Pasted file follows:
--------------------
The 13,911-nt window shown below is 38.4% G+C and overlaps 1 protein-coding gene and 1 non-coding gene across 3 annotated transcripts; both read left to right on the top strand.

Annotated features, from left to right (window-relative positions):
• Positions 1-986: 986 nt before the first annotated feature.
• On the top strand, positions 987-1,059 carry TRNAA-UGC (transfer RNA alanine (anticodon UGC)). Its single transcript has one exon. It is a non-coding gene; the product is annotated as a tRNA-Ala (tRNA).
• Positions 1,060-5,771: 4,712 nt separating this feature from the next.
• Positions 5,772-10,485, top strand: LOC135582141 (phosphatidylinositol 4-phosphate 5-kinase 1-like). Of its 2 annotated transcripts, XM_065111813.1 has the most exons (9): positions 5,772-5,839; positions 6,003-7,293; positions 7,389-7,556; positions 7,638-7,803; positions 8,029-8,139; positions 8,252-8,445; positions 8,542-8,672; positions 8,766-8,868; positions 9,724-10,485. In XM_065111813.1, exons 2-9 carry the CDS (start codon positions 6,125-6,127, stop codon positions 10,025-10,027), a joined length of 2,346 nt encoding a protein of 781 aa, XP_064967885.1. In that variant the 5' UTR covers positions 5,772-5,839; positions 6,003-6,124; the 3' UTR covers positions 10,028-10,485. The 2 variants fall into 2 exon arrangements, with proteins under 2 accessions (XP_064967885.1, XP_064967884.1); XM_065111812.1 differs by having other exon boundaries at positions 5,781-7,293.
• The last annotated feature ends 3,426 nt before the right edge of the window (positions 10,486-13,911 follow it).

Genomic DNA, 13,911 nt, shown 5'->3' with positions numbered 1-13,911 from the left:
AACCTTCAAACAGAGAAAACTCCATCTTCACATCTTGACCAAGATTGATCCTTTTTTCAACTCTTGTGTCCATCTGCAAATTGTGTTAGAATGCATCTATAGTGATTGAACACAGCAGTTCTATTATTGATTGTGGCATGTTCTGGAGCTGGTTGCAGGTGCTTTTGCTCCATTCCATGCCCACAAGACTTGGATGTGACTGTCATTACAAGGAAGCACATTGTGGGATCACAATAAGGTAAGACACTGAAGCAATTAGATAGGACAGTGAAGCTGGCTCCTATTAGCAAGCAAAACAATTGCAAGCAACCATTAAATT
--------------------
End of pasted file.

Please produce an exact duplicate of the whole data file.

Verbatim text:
The 13,911-nt window shown below is 38.4% G+C and overlaps 1 protein-coding gene and 1 non-coding gene across 3 annotated transcripts; both read left to right on the top strand.

Annotated features, from left to right (window-relative positions):
• Positions 1-986: 986 nt before the first annotated feature.
• On the top strand, positions 987-1,059 carry TRNAA-UGC (transfer RNA alanine (anticodon UGC)). Its single transcript has one exon. It is a non-coding gene; the product is annotated as a tRNA-Ala (tRNA).
• Positions 1,060-5,771: 4,712 nt separating this feature from the next.
• Positions 5,772-10,485, top strand: LOC135582141 (phosphatidylinositol 4-phosphate 5-kinase 1-like). Of its 2 annotated transcripts, XM_065111813.1 has the most exons (9): positions 5,772-5,839; positions 6,003-7,293; positions 7,389-7,556; positions 7,638-7,803; positions 8,029-8,139; positions 8,252-8,445; positions 8,542-8,672; positions 8,766-8,868; positions 9,724-10,485. In XM_065111813.1, exons 2-9 carry the CDS (start codon positions 6,125-6,127, stop codon positions 10,025-10,027), a joined length of 2,346 nt encoding a protein of 781 aa, XP_064967885.1. In that variant the 5' UTR covers positions 5,772-5,839; positions 6,003-6,124; the 3' UTR covers positions 10,028-10,485. The 2 variants fall into 2 exon arrangements, with proteins under 2 accessions (XP_064967885.1, XP_064967884.1); XM_065111812.1 differs by having other exon boundaries at positions 5,781-7,293.
• The last annotated feature ends 3,426 nt before the right edge of the window (positions 10,486-13,911 follow it).

Genomic DNA, 13,911 nt, shown 5'->3' with positions numbered 1-13,911 from the left:
AACCTTCAAACAGAGAAAACTCCATCTTCACATCTTGACCAAGATTGATCCTTTTTTCAACTCTTGTGTCCATCTGCAAATTGTGTTAGAATGCATCTATAGTGATTGAACACAGCAGTTCTATTATTGATTGTGGCATGTTCTGGAGCTGGTTGCAGGTGCTTTTGCTCCATTCCATGCCCACAAGACTTGGATGTGACTGTCATTACAAGGAAGCACATTGTGGGATCACAATAAGGTAAGACACTGAAGCAATTAGATAGGACAGTGAAGCTGGCTCCTATTAGCAAGCAAAACAATTGCAAGCAACCATTAAATT